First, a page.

Crystal growing: acetates of copper and calcium

Left to right: Ca(CH3COO)2·H2O (calcium acetate monohydrate); CuCa(CH3COO)4·6H2O (copper calcium acetate hexahydrate); Cu(CH3COO)2·H2O (copper acetate monohydrate)

Blue crystal in the middle of the above picture is a new addition to my collection of crystals: copper calcium acetate hexahydrate, a compound with formula CuCa(CH3COO)4·6H2O. It is an example of double salts (wiki): salts, having two different anions or cations. For comparison, crystals of pure calcium and copper acetates are put at the sides.

Calcium acetate

Left crystal is calcium acetate (wiki): Ca(CH3COO 2·H2O. The crystals are colorless, their form resembles needles. The specimens on the photo were made accidentally a year or so ago. I've forgot a flask, containing mix of calcium acetate and acetic acid on the shelf. When I opened it, these transparent needles were on the bottom. This crystal have triclinic crystal system.

Copper acetate

Seemingly black (actually dark blue-green) crystals on the right are copper acetate monohydrate: Cu(CH3COO)2·H2O (wiki). I've grew them half year ago, slowly evaporating saturated solution of copper acetate. This crystal have monoclinic crystal system.

Copper-calcium acetate

And finally, in the middle is the new addition to my collection: double salt, copper-calcium acetate hexahydrate, CuCa(CH3COO)4·6H2O. It has prismatic form, with improper 8-gon at the base. This reflects its structure, which is different from the both pure acetates; it is tetragonal.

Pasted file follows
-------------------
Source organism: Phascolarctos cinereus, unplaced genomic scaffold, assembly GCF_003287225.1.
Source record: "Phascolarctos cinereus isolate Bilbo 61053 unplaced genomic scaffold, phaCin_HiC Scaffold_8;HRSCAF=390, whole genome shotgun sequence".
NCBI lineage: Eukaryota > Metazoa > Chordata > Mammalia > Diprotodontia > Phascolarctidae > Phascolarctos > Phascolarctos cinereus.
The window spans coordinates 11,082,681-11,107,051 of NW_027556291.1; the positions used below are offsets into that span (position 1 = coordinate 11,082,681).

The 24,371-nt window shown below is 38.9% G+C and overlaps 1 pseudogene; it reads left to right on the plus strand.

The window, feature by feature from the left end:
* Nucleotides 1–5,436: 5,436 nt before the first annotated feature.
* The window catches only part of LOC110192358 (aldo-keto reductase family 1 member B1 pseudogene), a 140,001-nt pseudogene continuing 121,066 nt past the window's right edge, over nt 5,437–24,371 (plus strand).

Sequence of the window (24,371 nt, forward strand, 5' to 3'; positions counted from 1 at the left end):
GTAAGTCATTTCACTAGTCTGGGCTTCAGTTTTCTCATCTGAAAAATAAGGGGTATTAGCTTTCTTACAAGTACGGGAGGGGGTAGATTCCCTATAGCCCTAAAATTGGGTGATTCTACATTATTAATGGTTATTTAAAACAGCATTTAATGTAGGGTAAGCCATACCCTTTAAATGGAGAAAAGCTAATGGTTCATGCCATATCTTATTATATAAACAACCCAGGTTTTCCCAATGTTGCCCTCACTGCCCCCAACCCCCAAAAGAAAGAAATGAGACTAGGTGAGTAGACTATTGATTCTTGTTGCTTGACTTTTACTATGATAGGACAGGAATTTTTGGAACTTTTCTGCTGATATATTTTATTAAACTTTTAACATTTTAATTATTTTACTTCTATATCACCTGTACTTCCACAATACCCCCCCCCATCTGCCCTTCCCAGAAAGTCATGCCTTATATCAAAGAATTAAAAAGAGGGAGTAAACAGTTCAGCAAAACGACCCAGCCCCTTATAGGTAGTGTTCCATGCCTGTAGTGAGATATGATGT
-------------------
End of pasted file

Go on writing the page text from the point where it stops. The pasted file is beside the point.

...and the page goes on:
Alas, the photo can't reproduce the beautiful blue color of this crystal. It is blue with a light violet tint, different from the well known copper sulphate. The crystal was grown rather fast, by the method of cooling supersaturated solution. Because of the fast growth, it is not completely transparent, and bases of the prism have some visible defects. Nevertheless, it's beautiful.

Here are some more photos


Another picture of the same copper-calcium acetate crystal.

Copper-calcium acetate grows readily from the supersaturated solution and may be grown by cooling or by evaporation. The key point is to prepare solution that have 4x times more calcium then needed. Despite in the crystal there is 1 ion of Ca2+ per each ion of Cu2+, the solution must have around 4 ions of calcium per each ion of copper, or the usual copper acetate will form. I used the proportion: 7.2g of Ca(OAc)2 per 2g of Cu(OAc)2.

Preparing the chemicals

The chemicals to grow the above crystals can be prepared from widely available compounds: vinegar, chalk and copper sulphate.

The easiest one is calcium acetate Ca(CH3COO)2. I have obtained it by treating white chalk (almost pure calcium carbonate) with acetic acid. In this reaction, large amount of CO2 gas is released, so don't put all chalk at once, or the foam will spill from the flask. The equation of this reaction is:

CaCO3 + 2CH3COOH → Ca(CH3COO)2 + H2O + CO2

Copper II acetate Cu(CH3COO)2 is a bit harder to make. I've made it electrochemically, by dissolving copper anode in acetic acid. An easier way would be the following 2-step reaction, starting from copper (II) sulphate (CuSO4, "blue vitriol").